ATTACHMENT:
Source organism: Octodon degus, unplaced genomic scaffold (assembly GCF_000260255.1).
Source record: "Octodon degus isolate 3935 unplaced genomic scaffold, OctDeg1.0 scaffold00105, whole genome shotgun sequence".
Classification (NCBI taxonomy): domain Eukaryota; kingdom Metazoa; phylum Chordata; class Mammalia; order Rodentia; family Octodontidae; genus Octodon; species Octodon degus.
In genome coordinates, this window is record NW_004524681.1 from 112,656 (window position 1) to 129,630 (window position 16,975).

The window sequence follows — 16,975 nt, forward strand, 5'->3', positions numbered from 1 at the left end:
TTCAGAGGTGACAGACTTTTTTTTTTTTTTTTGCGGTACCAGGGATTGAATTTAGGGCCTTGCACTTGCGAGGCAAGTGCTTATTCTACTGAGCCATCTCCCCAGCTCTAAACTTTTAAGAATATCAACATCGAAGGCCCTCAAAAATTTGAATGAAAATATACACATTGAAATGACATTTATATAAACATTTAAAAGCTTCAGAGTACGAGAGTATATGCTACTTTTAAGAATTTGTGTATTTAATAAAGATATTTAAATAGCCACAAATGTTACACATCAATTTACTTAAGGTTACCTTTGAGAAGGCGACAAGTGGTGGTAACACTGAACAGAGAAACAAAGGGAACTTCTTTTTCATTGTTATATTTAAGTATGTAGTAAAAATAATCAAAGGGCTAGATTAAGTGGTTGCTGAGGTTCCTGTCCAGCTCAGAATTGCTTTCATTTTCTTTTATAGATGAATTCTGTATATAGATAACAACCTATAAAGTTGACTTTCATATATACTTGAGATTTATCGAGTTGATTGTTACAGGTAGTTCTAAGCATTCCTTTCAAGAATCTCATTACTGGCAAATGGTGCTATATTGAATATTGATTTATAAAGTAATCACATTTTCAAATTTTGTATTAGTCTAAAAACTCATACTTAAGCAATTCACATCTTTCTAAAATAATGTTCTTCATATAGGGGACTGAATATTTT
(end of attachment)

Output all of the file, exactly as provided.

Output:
Source organism: Octodon degus, unplaced genomic scaffold (assembly GCF_000260255.1).
Source record: "Octodon degus isolate 3935 unplaced genomic scaffold, OctDeg1.0 scaffold00105, whole genome shotgun sequence".
Classification (NCBI taxonomy): domain Eukaryota; kingdom Metazoa; phylum Chordata; class Mammalia; order Rodentia; family Octodontidae; genus Octodon; species Octodon degus.
In genome coordinates, this window is record NW_004524681.1 from 112,656 (window position 1) to 129,630 (window position 16,975).

The window sequence follows — 16,975 nt, forward strand, 5'->3', positions numbered from 1 at the left end:
TTCAGAGGTGACAGACTTTTTTTTTTTTTTTTGCGGTACCAGGGATTGAATTTAGGGCCTTGCACTTGCGAGGCAAGTGCTTATTCTACTGAGCCATCTCCCCAGCTCTAAACTTTTAAGAATATCAACATCGAAGGCCCTCAAAAATTTGAATGAAAATATACACATTGAAATGACATTTATATAAACATTTAAAAGCTTCAGAGTACGAGAGTATATGCTACTTTTAAGAATTTGTGTATTTAATAAAGATATTTAAATAGCCACAAATGTTACACATCAATTTACTTAAGGTTACCTTTGAGAAGGCGACAAGTGGTGGTAACACTGAACAGAGAAACAAAGGGAACTTCTTTTTCATTGTTATATTTAAGTATGTAGTAAAAATAATCAAAGGGCTAGATTAAGTGGTTGCTGAGGTTCCTGTCCAGCTCAGAATTGCTTTCATTTTCTTTTATAGATGAATTCTGTATATAGATAACAACCTATAAAGTTGACTTTCATATATACTTGAGATTTATCGAGTTGATTGTTACAGGTAGTTCTAAGCATTCCTTTCAAGAATCTCATTACTGGCAAATGGTGCTATATTGAATATTGATTTATAAAGTAATCACATTTTCAAATTTTGTATTAGTCTAAAAACTCATACTTAAGCAATTCACATCTTTCTAAAATAATGTTCTTCATATAGGGGACTGAATATTTT